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Predicting inadequate postoperative pain management in depressed patients: A machine learning approach

  • Arjun Parthipan,

    Roles Data curation, Formal analysis, Investigation, Methodology, Validation, Writing – original draft, Writing – review & editing

    Affiliation Department of Management Science and Engineering, Stanford University, Stanford, California, United States of America

  • Imon Banerjee,

    Roles Formal analysis, Supervision, Validation, Writing – review & editing

    Affiliation Department of Biomedical Data Sciences, Stanford University, Stanford, California, United States of America

  • Keith Humphreys,

    Roles Investigation, Validation, Writing – review & editing

    Affiliations Department of Psychiatry, Stanford University, Stanford, California, United States of America, VA Palo Alto Center for Innovation to Implementation, Palo Alto, California, United States of America

  • Steven M. Asch,

    Roles Conceptualization, Validation, Writing – review & editing

    Affiliations VA Palo Alto Center for Innovation to Implementation, Palo Alto, California, United States of America, Department of Medicine, Stanford University, Stanford, California, United States of America

  • Catherine Curtin,

    Roles Conceptualization, Writing – review & editing

    Affiliations Department of Surgery, VA Palo Alto Healthcare System, Palo Alto, California, United States of America, Department of Surgery, Stanford University, Stanford, California, United States of America

  • Ian Carroll ,

    Contributed equally to this work with: Ian Carroll, Tina Hernandez-Boussard

    Roles Conceptualization, Investigation, Methodology, Writing – review & editing

    Affiliation Department of Anesthesiology, Stanford University, Stanford, California, United States of America

  • Tina Hernandez-Boussard

    Contributed equally to this work with: Ian Carroll, Tina Hernandez-Boussard

    Roles Conceptualization, Funding acquisition, Investigation, Methodology, Project administration, Resources, Supervision, Writing – review & editing

    Affiliations Department of Biomedical Data Sciences, Stanford University, Stanford, California, United States of America, Department of Medicine, Stanford University, Stanford, California, United States of America, Department of Surgery, Stanford University, Stanford, California, United States of America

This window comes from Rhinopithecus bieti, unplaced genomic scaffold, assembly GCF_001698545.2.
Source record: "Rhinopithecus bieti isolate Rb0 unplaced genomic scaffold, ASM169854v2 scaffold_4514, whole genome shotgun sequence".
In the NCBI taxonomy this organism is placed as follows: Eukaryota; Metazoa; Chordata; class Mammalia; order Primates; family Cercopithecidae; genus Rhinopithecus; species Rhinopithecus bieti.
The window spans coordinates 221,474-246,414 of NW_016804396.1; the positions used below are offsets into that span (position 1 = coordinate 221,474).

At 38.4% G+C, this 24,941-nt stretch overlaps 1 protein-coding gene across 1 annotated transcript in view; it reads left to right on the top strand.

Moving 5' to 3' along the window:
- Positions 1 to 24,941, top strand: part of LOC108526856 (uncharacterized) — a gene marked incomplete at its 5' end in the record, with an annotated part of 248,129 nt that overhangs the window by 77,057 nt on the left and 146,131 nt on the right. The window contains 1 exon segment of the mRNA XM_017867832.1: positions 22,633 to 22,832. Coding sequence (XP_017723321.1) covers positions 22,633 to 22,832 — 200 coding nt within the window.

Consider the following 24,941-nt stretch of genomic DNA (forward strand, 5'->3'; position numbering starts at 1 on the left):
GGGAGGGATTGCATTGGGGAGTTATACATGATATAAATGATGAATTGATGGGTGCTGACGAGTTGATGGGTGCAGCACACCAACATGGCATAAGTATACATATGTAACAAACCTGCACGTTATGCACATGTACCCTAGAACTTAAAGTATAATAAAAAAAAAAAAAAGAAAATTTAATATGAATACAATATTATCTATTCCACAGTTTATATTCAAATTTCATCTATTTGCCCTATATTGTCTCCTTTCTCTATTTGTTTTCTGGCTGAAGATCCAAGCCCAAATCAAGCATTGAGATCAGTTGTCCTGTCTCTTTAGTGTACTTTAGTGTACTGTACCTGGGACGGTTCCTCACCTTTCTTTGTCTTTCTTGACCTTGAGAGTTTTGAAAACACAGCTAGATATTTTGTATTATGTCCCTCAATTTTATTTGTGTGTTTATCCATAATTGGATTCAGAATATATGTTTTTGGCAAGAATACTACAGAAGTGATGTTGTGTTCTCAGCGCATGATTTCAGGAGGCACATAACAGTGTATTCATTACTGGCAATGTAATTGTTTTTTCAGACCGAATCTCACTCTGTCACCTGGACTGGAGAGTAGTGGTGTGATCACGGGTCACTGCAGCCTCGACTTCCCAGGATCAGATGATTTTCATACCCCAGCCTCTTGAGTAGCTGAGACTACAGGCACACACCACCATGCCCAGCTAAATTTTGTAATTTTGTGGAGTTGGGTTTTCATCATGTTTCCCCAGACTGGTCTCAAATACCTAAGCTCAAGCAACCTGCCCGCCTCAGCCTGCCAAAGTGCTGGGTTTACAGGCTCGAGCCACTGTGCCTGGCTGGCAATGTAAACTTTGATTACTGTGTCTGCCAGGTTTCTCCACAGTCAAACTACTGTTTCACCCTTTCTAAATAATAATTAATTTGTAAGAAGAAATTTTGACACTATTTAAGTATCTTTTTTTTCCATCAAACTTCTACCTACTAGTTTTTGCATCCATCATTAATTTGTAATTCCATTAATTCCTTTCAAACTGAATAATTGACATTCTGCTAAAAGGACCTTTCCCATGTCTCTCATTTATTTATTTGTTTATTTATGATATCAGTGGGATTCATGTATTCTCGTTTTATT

Widely-prescribed prodrug opioids (e.g., hydrocodone) require conversion by liver enzyme CYP-2D6 to exert their analgesic effects. The most commonly prescribed antidepressant, selective serotonin reuptake inhibitors (SSRIs), inhibits CYP-2D6 activity and therefore may reduce the effectiveness of prodrug opioids. We used a machine learning approach to identify patients prescribed a combination of SSRIs and prodrug opioids postoperatively and to examine the effect of this combination on postoperative pain control. Using EHR data from an academic medical center, we identified patients receiving surgery over a 9-year period. We developed and validated natural language processing (NLP) algorithms to extract depression-related information (diagnosis, SSRI use, symptoms) from structured and unstructured data elements. The primary outcome was the difference between preoperative pain score and postoperative pain at discharge, 3-week and 8-week time points. We developed computational models to predict the increase or decrease in the postoperative pain across the 3 time points by using the patient’s EHR data (e.g. medications, vitals, demographics) captured before surgery. We evaluate the generalizability of the model using 10-fold cross-validation method where the holdout test method is repeated 10 times and mean area-under-the-curve (AUC) is considered as evaluation metrics for the prediction performance. We identified 4,306 surgical patients with symptoms of depression. A total of 14.1% were prescribed both an SSRI and a prodrug opioid, 29.4% were prescribed an SSRI and a non-prodrug opioid, 18.6% were prescribed a prodrug opioid but were not on SSRIs, and 37.5% were prescribed a non-prodrug opioid but were not on SSRIs. Our NLP algorithm identified depression with a F1 score of 0.95 against manual annotation of 300 randomly sampled clinical notes. On average, patients receiving prodrug opioids had lower average pain scores (p<0.05), with the exception of the SSRI+ group at 3-weeks postoperative follow-up. However, SSRI+/Prodrug+ had significantly worse pain control at discharge, 3 and 8-week follow-up (p < .01) compared to SSRI+/Prodrug- patients, whereas there was no difference in pain control among the SSRI- patients by prodrug opioid (p>0.05). The machine learning algorithm accurately predicted the increase or decrease of the discharge, 3-week and 8-week follow-up pain scores when compared to the pre-operative pain score using 10-fold cross validation (mean area under the receiver operating characteristic curve 0.87, 0.81, and 0.69, respectively). Preoperative pain, surgery type, and opioid tolerance were the strongest predictors of postoperative pain control. We provide the first direct clinical evidence that the known ability of SSRIs to inhibit prodrug opioid effectiveness is associated with worse pain control among depressed patients. Current prescribing patterns indicate that prescribers may not account for this interaction when choosing an opioid. The study results imply that prescribers might instead choose direct acting opioids (e.g. oxycodone or morphine) in depressed patients on SSRIs.